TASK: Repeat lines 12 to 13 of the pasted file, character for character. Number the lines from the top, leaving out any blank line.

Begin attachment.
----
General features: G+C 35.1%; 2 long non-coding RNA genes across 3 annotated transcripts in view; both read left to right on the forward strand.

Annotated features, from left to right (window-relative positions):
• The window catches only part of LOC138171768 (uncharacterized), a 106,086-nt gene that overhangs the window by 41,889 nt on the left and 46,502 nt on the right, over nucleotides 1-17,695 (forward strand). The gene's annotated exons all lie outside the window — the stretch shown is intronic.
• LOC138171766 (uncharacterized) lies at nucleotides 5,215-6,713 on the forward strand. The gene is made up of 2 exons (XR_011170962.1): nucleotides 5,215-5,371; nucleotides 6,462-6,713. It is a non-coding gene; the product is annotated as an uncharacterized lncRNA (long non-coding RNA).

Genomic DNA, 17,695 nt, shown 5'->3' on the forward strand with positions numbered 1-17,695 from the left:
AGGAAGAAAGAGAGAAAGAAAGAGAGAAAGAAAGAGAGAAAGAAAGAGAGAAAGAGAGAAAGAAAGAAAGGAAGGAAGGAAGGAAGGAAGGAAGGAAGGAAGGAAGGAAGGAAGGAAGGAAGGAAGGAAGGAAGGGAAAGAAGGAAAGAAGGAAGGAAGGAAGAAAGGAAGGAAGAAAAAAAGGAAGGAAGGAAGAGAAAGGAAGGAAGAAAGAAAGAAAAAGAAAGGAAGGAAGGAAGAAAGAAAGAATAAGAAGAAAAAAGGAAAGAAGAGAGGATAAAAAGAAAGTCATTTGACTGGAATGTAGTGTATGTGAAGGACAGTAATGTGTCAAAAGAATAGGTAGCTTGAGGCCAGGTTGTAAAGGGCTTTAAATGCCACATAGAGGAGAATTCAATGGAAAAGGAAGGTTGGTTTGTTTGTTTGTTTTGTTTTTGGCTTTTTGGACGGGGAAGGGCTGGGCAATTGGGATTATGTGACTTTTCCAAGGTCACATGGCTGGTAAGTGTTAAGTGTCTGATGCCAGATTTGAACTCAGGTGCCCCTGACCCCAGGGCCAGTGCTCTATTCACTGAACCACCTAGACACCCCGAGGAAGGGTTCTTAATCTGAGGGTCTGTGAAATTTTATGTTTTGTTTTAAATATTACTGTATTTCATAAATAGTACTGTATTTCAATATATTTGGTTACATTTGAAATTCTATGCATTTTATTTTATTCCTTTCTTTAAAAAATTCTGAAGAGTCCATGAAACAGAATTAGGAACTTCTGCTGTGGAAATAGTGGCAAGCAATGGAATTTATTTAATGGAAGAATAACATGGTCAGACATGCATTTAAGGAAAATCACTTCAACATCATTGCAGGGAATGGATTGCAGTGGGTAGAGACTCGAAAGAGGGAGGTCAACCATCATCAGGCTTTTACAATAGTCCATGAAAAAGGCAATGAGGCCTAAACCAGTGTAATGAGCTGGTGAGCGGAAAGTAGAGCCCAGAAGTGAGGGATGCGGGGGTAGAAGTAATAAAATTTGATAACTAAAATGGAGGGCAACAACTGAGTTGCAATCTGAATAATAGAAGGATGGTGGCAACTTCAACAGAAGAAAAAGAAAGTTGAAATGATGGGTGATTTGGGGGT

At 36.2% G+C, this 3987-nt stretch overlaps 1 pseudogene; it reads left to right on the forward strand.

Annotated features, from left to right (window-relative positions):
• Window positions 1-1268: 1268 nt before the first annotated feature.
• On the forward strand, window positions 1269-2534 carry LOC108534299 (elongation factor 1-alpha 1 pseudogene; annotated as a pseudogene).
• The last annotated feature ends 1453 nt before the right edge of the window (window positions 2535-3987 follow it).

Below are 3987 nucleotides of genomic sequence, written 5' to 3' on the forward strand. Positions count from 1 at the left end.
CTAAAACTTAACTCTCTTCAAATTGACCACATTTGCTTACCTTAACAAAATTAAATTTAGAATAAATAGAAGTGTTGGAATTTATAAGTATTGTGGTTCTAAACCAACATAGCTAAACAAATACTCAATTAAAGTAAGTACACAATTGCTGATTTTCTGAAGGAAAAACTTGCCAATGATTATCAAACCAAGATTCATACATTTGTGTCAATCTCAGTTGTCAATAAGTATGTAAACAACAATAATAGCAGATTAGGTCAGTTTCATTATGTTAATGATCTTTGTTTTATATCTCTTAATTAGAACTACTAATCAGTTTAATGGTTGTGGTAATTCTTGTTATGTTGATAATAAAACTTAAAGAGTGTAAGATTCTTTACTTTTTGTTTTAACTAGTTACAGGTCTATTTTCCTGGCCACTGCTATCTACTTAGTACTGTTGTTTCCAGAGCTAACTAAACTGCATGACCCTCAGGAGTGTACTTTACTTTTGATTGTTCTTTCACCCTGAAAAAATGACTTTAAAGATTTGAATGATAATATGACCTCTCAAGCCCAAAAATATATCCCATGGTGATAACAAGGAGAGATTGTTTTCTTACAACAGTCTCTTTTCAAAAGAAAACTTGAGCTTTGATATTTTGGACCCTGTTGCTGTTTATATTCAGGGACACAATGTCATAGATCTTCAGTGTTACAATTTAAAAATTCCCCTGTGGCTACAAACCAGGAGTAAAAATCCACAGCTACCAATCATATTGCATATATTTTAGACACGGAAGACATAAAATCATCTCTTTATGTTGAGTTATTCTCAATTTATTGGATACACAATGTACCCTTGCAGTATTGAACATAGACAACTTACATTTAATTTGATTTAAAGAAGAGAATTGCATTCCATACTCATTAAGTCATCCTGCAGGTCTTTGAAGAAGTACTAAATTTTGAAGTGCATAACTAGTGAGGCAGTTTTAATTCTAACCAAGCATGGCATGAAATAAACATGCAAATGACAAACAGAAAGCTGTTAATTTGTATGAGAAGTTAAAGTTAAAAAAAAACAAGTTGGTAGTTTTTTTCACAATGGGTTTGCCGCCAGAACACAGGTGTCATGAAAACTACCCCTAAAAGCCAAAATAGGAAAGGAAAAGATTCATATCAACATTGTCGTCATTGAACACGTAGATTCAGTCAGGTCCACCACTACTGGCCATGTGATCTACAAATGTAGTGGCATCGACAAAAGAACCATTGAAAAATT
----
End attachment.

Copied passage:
Below are 3987 nucleotides of genomic sequence, written 5' to 3' on the forward strand. Positions count from 1 at the left end.
CTAAAACTTAACTCTCTTCAAATTGACCACATTTGCTTACCTTAACAAAATTAAATTTAGAATAAATAGAAGTGTTGGAATTTATAAGTATTGTGGTTCTAAACCAACATAGCTAAACAAATACTCAATTAAAGTAAGTACACAATTGCTGATTTTCTGAAGGAAAAACTTGCCAATGATTATCAAACCAAGATTCATACATTTGTGTCAATCTCAGTTGTCAATAAGTATGTAAACAACAATAATAGCAGATTAGGTCAGTTTCATTATGTTAATGATCTTTGTTTTATATCTCTTAATTAGAACTACTAATCAGTTTAATGGTTGTGGTAATTCTTGTTATGTTGATAATAAAACTTAAAGAGTGTAAGATTCTTTACTTTTTGTTTTAACTAGTTACAGGTCTATTTTCCTGGCCACTGCTATCTACTTAGTACTGTTGTTTCCAGAGCTAACTAAACTGCATGACCCTCAGGAGTGTACTTTACTTTTGATTGTTCTTTCACCCTGAAAAAATGACTTTAAAGATTTGAATGATAATATGACCTCTCAAGCCCAAAAATATATCCCATGGTGATAACAAGGAGAGATTGTTTTCTTACAACAGTCTCTTTTCAAAAGAAAACTTGAGCTTTGATATTTTGGACCCTGTTGCTGTTTATATTCAGGGACACAATGTCATAGATCTTCAGTGTTACAATTTAAAAATTCCCCTGTGGCTACAAACCAGGAGTAAAAATCCACAGCTACCAATCATATTGCATATATTTTAGACACGGAAGACATAAAATCATCTCTTTATGTTGAGTTATTCTCAATTTATTGGATACACAATGTACCCTTGCAGTATTGAACATAGACAACTTACATTTAATTTGATTTAAAGAAGAGAATTGCATTCCATACTCATTAAGTCATCCTGCAGGTCTTTGAAGAAGTACTAAATTTTGAAGTGCATAACTAGTGAGGCAGTTTTAATTCTAACCAAGCATGGCATGAAATAAACATGCAAATGACAAACAGAAAGCTGTTAATTTGTATGAGAAGTTAAAGTTAAAAAAAAACAAGTTGGTAGTTTTTTTCACAATGGGTTTGCCGCCAGAACACAGGTGTCATGAAAACTACCCCTAAAAGCCAAAATAGGAAAGGAAAAGATTCATATCAACATTGTCGTCATTGAACACGTAGATTCAGTCAGGTCCACCACTACTGGCCATGTGATCTACAAATGTAGTGGCATCGACAAAAGAACCATTGAAAAATT